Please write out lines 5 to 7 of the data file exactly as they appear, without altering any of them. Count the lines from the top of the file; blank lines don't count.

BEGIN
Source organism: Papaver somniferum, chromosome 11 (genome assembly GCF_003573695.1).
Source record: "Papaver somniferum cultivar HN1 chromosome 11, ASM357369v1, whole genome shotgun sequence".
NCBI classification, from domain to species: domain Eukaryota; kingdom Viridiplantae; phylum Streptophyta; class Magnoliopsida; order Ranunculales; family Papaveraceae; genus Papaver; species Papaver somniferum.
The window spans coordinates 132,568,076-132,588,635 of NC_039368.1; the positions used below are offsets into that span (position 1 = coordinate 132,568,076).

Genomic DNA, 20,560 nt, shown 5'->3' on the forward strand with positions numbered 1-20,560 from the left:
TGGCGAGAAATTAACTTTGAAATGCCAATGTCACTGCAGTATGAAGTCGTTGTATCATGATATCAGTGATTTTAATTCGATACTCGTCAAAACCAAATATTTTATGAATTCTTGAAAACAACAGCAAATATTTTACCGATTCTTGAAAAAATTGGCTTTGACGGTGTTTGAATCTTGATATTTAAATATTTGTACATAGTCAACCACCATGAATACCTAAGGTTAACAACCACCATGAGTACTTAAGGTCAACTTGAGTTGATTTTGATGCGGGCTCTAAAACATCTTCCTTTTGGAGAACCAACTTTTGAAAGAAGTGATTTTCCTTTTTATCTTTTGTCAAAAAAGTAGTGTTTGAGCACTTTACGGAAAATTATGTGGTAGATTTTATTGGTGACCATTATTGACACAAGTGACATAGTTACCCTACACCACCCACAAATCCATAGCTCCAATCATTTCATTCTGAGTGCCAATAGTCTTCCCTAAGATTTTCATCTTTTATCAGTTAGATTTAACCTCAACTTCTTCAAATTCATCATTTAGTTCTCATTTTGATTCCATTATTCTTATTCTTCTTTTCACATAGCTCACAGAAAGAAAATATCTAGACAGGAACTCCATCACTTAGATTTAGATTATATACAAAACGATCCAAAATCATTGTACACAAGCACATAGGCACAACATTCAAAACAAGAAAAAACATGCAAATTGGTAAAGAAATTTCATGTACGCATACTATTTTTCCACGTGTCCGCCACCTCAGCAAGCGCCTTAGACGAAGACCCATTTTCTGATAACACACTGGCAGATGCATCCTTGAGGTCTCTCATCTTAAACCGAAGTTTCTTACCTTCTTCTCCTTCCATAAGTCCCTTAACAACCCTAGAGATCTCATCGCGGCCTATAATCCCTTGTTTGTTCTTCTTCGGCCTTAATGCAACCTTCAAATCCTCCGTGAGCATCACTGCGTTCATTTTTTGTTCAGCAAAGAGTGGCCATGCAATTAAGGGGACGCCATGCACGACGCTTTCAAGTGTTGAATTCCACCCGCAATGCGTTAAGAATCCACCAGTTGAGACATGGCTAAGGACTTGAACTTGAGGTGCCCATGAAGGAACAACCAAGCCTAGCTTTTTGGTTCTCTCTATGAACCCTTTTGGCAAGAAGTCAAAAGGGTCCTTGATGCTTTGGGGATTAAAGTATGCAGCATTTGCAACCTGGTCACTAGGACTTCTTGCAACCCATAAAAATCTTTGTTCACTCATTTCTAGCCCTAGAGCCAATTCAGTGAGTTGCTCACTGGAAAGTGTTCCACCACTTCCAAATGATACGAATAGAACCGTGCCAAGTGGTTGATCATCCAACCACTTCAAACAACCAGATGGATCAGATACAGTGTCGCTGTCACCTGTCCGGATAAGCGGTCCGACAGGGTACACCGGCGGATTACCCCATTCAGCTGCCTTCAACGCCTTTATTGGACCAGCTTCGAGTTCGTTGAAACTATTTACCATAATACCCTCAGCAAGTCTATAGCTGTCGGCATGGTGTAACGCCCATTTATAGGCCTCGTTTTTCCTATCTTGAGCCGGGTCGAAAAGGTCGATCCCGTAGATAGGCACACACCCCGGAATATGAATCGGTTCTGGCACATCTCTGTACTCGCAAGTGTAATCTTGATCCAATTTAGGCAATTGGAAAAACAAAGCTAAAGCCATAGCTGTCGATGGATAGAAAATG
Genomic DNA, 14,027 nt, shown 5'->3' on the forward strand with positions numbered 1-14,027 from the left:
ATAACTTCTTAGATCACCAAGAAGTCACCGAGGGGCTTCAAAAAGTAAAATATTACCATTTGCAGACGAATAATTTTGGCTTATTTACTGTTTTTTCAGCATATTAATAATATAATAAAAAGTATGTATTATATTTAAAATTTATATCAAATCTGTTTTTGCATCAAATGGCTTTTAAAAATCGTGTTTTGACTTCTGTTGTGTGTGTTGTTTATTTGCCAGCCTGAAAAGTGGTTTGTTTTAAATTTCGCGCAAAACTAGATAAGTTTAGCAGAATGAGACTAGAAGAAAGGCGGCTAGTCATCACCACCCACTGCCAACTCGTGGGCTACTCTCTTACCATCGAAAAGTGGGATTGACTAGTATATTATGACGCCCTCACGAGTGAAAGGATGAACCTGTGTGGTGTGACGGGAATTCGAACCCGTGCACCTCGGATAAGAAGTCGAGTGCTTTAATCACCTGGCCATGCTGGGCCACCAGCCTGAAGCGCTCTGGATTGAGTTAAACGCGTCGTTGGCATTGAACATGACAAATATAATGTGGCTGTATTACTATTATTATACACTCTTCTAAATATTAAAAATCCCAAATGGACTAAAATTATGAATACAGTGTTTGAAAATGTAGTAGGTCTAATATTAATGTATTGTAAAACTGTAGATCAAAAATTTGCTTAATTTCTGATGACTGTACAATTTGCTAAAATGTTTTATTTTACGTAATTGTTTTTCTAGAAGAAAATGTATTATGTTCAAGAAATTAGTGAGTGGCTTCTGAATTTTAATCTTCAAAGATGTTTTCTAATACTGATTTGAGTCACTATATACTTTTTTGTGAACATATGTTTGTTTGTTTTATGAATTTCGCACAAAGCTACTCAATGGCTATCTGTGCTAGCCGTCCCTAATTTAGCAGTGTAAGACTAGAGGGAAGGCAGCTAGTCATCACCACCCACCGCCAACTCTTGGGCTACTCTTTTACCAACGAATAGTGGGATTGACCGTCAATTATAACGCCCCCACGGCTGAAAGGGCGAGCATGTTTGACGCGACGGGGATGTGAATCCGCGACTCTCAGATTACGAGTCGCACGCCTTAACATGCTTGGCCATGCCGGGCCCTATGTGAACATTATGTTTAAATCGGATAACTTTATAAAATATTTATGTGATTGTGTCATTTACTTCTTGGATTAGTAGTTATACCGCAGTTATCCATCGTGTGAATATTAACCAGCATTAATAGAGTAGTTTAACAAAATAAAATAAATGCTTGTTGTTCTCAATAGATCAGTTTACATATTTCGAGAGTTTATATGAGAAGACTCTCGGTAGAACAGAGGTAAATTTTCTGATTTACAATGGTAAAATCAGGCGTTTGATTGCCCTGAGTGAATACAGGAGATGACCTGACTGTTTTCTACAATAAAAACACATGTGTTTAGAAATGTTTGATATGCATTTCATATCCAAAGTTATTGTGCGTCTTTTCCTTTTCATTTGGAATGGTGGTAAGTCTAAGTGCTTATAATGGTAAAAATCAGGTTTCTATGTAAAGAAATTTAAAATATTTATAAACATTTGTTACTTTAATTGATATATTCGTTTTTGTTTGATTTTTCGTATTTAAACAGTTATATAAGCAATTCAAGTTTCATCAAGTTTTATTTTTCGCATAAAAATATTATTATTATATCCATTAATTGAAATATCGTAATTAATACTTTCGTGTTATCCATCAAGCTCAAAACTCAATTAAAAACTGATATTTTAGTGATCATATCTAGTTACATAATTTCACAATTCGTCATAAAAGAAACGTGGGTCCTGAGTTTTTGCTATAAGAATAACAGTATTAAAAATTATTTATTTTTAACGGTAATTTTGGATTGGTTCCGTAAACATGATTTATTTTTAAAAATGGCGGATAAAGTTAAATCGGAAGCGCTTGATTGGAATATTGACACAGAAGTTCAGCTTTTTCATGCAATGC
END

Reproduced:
Genomic DNA, 20,560 nt, shown 5'->3' on the forward strand with positions numbered 1-20,560 from the left:
TGGCGAGAAATTAACTTTGAAATGCCAATGTCACTGCAGTATGAAGTCGTTGTATCATGATATCAGTGATTTTAATTCGATACTCGTCAAAACCAAATATTTTATGAATTCTTGAAAACAACAGCAAATATTTTACCGATTCTTGAAAAAATTGGCTTTGACGGTGTTTGAATCTTGATATTTAAATATTTGTACATAGTCAACCACCATGAATACCTAAGGTTAACAACCACCATGAGTACTTAAGGTCAACTTGAGTTGATTTTGATGCGGGCTCTAAAACATCTTCCTTTTGGAGAACCAACTTTTGAAAGAAGTGATTTTCCTTTTTATCTTTTGTCAAAAAAGTAGTGTTTGAGCACTTTACGGAAAATTATGTGGTAGATTTTATTGGTGACCATTATTGACACAAGTGACATAGTTACCCTACACCACCCACAAATCCATAGCTCCAATCATTTCATTCTGAGTGCCAATAGTCTTCCCTAAGATTTTCATCTTTTATCAGTTAGATTTAACCTCAACTTCTTCAAATTCATCATTTAGTTCTCATTTTGATTCCATTATTCTTATTCTTCTTTTCACATAGCTCACAGAAAGAAAATATCTAGACAGGAACTCCATCACTTAGATTTAGATTATATACAAAACGATCCAAAATCATTGTACACAAGCACATAGGCACAACATTCAAAACAAGAAAAAACATGCAAATTGGTAAAGAAATTTCATGTACGCATACTATTTTTCCACGTGTCCGCCACCTCAGCAAGCGCCTTAGACGAAGACCCATTTTCTGATAACACACTGGCAGATGCATCCTTGAGGTCTCTCATCTTAAACCGAAGTTTCTTACCTTCTTCTCCTTCCATAAGTCCCTTAACAACCCTAGAGATCTCATCGCGGCCTATAATCCCTTGTTTGTTCTTCTTCGGCCTTAATGCAACCTTCAAATCCTCCGTGAGCATCACTGCGTTCATTTTTTGTTCAGCAAAGAGTGGCCATGCAATTAAGGGGACGCCATGCACGACGCTTTCAAGTGTTGAATTCCACCCGCAATGCGTTAAGAATCCACCAGTTGAGACATGGCTAAGGACTTGAACTTGAGGTGCCCATGAAGGAACAACCAAGCCTAGCTTTTTGGTTCTCTCTATGAACCCTTTTGGCAAGAAGTCAAAAGGGTCCTTGATGCTTTGGGGATTAAAGTATGCAGCATTTGCAACCTGGTCACTAGGACTTCTTGCAACCCATAAAAATCTTTGTTCACTCATTTCTAGCCCTAGAGCCAATTCAGTGAGTTGCTCACTGGAAAGTGTTCCACCACTTCCAAATGATACGAATAGAACCGTGCCAAGTGGTTGATCATCCAACCACTTCAAACAACCAGATGGATCAGATACAGTGTCGCTGTCACCTGTCCGGATAAGCGGTCCGACAGGGTACACCGGCGGATTACCCCATTCAGCTGCCTTCAACGCCTTTATTGGACCAGCTTCGAGTTCGTTGAAACTATTTACCATAATACCCTCAGCAAGTCTATAGCTGTCGGCATGGTGTAACGCCCATTTATAGGCCTCGTTTTTCCTATCTTGAGCCGGGTCGAAAAGGTCGATCCCGTAGATAGGCACACACCCCGGAATATGAATCGGTTCTGGCACATCTCTGTACTCGCAAGTGTAATCTTGATCCAATTTAGGCAATTGGAAAAACAAAGCTAAAGCCATAGCTGTCGATGGATAGAAAATG
Genomic DNA, 14,027 nt, shown 5'->3' on the forward strand with positions numbered 1-14,027 from the left: